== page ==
Afro Caribbean (Jamaican, Puerto Rican, Cuban, Trinidadian, etc) dance always involves various manipulations of the hips, waist, legs and buttocks. Generally speaking Hip-Hop dance does not require or involve the same level or type of rhythmic control of this region of the body. Tanisha Scott, choreographer for Sean Paul does a good job at showing the world how it is supposed to be done. Ciara is another example of the mastery of mind, body and hip, ab and bootie manipulation. Unfortunately many Hip-Hop heads can not see the sheer difference between Beyonce’s wild spasm like movements and Ciara’s sharp and funky physical gestures. Nowadays when Hip-Hop dance is mentioned many people just think of breaking and popping and locking. Breaking, popping and locking also require high levels of body control but it is not in a hip rotating, multi rhythmic gyrating hip shaking kind of way.

With this being said, Tego’s dancers would do a little hip shake or rotation every now and then but mostly their style was more that of a Hip-Hop dancer. When they did do some hip activity it was very basic and simple. The routine was fairly unoriginal and did not supplement the performance. After Tego’s set there were two Heineken dancers featured on a platform in the stadium. The two dancers (one white and one black) had decent looking, somewhat curvy bodies and were wearing short skirts and little tops. However, their dancing was atrocious and it was quite obvious that they were not put on display for their dancing ability. It is clear that there is a crisis going on because there is no respect for dance. No one knows what good dancing is anymore. The white girl was dancing too slow and the black girl was dancing too fast. They did not even look like they felt the music and their movements were stiff and boring. There are plenty of dancers, not models, in New York City looking for a gig, so there’s no excuse.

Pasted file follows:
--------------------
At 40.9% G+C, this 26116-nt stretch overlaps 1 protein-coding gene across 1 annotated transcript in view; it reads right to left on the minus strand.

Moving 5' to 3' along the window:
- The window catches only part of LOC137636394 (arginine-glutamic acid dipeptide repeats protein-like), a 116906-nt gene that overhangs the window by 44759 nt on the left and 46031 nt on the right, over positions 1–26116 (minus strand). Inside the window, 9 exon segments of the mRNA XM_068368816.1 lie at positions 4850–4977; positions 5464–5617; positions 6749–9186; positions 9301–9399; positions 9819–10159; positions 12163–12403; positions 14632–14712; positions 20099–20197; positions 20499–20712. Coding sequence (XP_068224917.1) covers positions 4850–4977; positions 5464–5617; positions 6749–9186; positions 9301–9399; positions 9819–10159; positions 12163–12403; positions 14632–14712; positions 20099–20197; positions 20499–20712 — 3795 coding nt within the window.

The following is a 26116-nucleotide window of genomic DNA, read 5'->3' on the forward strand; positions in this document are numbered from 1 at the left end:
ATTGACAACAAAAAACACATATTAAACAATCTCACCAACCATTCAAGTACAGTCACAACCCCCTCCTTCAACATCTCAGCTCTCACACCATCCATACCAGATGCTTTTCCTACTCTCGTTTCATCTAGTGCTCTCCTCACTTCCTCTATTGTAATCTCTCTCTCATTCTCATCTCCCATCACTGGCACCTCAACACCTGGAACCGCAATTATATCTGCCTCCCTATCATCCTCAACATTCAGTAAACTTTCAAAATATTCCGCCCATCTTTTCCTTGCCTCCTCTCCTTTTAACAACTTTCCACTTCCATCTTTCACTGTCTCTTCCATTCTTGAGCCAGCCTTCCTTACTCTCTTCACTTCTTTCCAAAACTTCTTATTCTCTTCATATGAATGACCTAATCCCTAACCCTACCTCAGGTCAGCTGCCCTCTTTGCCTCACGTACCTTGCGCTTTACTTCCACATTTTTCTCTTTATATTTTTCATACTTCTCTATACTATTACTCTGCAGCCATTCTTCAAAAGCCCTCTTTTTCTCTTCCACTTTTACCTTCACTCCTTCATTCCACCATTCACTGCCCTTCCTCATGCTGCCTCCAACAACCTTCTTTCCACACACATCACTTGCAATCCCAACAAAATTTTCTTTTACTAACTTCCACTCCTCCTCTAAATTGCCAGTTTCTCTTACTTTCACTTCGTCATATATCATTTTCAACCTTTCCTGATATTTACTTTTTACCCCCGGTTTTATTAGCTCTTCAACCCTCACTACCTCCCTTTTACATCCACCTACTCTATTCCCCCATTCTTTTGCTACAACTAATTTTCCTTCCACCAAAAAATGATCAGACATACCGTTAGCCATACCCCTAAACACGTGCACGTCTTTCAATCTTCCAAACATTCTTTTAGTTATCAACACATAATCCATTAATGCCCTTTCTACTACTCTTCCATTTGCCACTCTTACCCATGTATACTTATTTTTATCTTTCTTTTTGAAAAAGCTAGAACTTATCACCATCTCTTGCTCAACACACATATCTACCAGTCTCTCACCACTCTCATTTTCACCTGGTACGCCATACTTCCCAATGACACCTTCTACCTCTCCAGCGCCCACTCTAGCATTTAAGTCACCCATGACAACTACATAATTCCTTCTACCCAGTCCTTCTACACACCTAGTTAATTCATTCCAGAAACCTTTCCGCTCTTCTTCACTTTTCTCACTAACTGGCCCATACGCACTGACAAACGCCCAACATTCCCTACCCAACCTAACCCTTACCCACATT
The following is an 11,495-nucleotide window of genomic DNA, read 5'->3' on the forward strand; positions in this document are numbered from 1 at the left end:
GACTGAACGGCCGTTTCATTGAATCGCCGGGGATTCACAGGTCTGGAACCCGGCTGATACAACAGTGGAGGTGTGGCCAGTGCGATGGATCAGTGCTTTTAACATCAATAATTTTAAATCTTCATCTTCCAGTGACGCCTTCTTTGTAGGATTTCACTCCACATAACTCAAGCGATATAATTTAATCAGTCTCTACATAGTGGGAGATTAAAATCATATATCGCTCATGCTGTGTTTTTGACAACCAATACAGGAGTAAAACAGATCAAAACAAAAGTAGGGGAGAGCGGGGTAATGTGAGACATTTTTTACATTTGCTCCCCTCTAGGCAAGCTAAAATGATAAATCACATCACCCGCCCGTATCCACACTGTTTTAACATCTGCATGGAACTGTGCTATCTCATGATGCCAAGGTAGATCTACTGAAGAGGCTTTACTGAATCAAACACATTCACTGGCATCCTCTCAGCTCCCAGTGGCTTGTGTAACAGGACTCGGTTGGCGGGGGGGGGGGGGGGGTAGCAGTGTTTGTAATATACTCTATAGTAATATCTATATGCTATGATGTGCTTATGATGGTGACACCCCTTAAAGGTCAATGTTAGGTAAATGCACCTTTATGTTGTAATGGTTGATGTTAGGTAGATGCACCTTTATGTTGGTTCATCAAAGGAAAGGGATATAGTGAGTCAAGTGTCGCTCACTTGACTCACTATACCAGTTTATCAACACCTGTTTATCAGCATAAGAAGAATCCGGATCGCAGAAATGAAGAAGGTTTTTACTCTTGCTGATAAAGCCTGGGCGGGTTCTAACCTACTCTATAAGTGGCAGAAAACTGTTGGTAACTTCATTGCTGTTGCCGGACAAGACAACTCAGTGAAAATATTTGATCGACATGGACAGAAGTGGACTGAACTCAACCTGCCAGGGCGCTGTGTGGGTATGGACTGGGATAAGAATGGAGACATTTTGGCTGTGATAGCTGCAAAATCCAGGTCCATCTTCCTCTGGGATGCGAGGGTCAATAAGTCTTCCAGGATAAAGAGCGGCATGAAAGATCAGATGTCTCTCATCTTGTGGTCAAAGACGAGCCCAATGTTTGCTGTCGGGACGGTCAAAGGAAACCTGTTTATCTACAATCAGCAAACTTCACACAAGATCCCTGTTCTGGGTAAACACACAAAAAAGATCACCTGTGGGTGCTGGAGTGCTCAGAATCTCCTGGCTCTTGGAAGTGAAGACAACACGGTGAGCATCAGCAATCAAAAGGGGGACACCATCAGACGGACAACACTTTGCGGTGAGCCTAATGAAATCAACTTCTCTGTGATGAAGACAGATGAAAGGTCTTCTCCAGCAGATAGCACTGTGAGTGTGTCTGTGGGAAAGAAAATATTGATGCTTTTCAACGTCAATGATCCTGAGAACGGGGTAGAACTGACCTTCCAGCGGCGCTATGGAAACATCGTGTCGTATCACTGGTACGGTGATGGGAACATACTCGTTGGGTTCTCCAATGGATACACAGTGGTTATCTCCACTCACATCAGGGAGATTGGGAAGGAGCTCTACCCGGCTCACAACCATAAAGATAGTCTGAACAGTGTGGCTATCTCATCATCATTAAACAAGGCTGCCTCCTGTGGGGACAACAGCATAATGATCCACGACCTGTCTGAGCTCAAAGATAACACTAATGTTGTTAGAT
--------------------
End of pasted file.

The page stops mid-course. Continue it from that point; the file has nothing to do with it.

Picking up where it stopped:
LL worked the 30 minute set hyping up the crowd with his classics including “Mama Said Knock You Out,” “Jinglin’ Baby,” “Around The Way Girl,” and “Rock The Bells.” “Where’s my J.Lo?,” LL asked the audience during his AmsterJam jet prior performing their duet “All I Have.” The woman who went on stage had the complexion and hair type of J.Lo but unlike J.Lo, she could not dance at all. I had witnessed enough horrific dancing from women who were given the opportunity to seduce the audience with their physical proweress. J. Lo not only has amazing abs, bootie and thighs but most importantly she knows how to work it. In Puerto Rican and Black American communities it is shameful to move as badly as that J.Lo imposter. She was worthy of getting tomatoes thrown at her. Just looking good is not enough. The talent of the performer should be so great that it convinces the audience that all eyes should be on them.

When the dancers stopped dancing, they were replaced with some stiff looking guy playing three conga drums. Conga drums are often heard in salsa rhythms, but this guy was playing it to “Addictive” by Truth Hurts. The rhythm he was playing sounded like scattered racket. Perhaps it was because he was not accompanied by the soul inspiring vision of gorgeous female physiques dancing to his beat. Drummers are often inspired by dancers and vice versa, it is a symbiotic relationship. It would have made more sense to utilize those drums during Tego’s performance.

Both LL and Tego had an array of wonderful songs to dance to, I was not impressed with any dancing I saw anywhere that day. Tego and LL both had great presence on stage but overall the concert was just another public display of how the quality of dancing is rapidly falling from a population of people who have always valued good dancing. Dancing is what black people do, no matter where they are from. And to get on stage or in front of the camera and look the way too many ladies are looking today is unacceptable. Reggaeton choreography needs help and Hip-Hop should reconsider what beautiful dancing bodies can do for their performances. Cute, tight, voluptuous womanly bodies are always good to look at but they are even better when they know how to move it. Who wouldn’t want to see that?